A free online system that will save UK businesses time and money by transforming the way they record the waste they produce is launched today in a partnership of waste industry and government bodies, including CIWM.
Electronic duty of care – or “edoc” – is expected to save organisations across the country a combined total of £8m a year by providing a modern electronic alternative to burdensome paperwork.
All UK businesses are required to produce waste transfer notes, which describe their waste and who they pass it on to.
edoc aims to replace the current paper-based system, which requires around 50m waste transfer notes to be stored in filing cabinets across the UK. These need to be kept for a minimum of two years – and around 23m are produced every year.
Steve Lee, CIWM – “We have supported the whole production process of edoc and we are confident that it will allow businesses across the UK to carry out a wide range of tasks which will help to modernise and streamline waste transfer recordings in the future”
The project has been led by the Environment Agency in partnership with the CIWM, Reconomy, WRAP, Northern Ireland Environment Agency and Welsh Government, and has the full support of Defra and the Scottish Environment Protection Agency.
edoc enables businesses to create, share, review, edit, sign and store waste transfer notes via a secure and easy-to-use online portal, eradicating the need for paper copies.
The system will help businesses keep on top of their waste transfer notes by sending email alerts to users when they need to review, edit or sign one off. As well as the online portal, edoc has been built to enable businesses to link it with their existing waste management systems directly.
The data being collected will also enable national governments to build a comprehensive view of the waste being produced by UK businesses, saving a potential £1m a year of public money spent on business waste surveys.
Project partners are urging every UK business that produces or handles business waste to adopt the online option.
edoc comes at a time when the government is focused on to improving outdated, burdensome or over-complicated regulations. In a set of major announcements on Red Tape Challenge outcomes headed by Prime Minister David Cameron this week, Ministers have highlighted edoc’s potential to replace 23m of paper waste transfer notes a year.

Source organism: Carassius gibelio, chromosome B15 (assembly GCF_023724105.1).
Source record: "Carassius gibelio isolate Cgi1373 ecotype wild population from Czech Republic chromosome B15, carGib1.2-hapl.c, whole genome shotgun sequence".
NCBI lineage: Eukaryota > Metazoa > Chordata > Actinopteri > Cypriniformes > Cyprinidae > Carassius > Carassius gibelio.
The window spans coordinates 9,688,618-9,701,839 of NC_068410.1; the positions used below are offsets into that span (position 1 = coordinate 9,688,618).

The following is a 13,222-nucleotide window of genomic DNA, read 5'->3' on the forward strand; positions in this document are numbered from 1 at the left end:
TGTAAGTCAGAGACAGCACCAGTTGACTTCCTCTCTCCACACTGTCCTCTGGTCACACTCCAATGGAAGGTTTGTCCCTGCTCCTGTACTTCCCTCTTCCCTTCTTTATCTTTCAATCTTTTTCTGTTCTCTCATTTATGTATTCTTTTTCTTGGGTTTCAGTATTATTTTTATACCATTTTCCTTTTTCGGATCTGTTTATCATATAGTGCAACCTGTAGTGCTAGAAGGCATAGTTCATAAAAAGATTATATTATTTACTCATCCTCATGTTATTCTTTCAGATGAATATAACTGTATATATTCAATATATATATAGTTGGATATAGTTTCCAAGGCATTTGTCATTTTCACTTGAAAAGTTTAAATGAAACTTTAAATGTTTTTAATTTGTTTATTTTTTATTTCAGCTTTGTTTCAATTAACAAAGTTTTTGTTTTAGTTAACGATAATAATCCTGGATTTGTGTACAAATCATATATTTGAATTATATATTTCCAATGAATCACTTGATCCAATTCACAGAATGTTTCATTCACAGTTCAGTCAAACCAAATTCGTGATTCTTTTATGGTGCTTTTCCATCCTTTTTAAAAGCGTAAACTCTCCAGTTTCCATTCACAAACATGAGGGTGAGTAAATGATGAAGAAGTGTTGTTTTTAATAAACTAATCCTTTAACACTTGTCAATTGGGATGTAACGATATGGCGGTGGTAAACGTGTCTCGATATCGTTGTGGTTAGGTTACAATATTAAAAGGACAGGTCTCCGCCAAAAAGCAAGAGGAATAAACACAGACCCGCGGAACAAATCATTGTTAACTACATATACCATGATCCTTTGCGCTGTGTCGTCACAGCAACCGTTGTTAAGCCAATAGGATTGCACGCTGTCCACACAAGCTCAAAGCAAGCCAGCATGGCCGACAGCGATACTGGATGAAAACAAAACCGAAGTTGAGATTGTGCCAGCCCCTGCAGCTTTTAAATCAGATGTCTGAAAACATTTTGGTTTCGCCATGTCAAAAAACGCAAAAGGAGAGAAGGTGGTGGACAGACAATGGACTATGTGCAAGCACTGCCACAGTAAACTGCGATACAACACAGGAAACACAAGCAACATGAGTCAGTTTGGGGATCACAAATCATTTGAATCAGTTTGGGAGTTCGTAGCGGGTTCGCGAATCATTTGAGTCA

Chris Deed, edoc programme manager at the Environment Agency, said: “We estimate that UK businesses currently create some 23m waste transfer notes every year. With the legal requirement to keep documentary evidence for at least two years, that’s potentially 50m pieces of paper in storage somewhere across the country at any one time. We’re really encouraged by the response we’ve had to edoc so far.
“It’s not a mandatory system, but the level of interest shows that businesses want to use it. We believe edoc will become the default option for most companies, and has the potential to move 80 percent of waste transfer records online over time.”
Steve Lee, chief executive of CIWM, said: “We have supported the whole production process of edoc and we are confident that it will allow businesses across the UK to carry out a wide range of tasks which will help to modernise and streamline waste transfer recordings in the future.
“As well as saving time and money on administration, edoc has a far bigger and more important role to play in the long term. It will give businesses the ability to understand and interrogate their own waste data and identify opportunities to improve resource efficiency, reduce waste and cut disposal costs. These are benefits that will impact positively on the bottom line and improve competitiveness.”
edoc is available at www.edoconline.co.uk.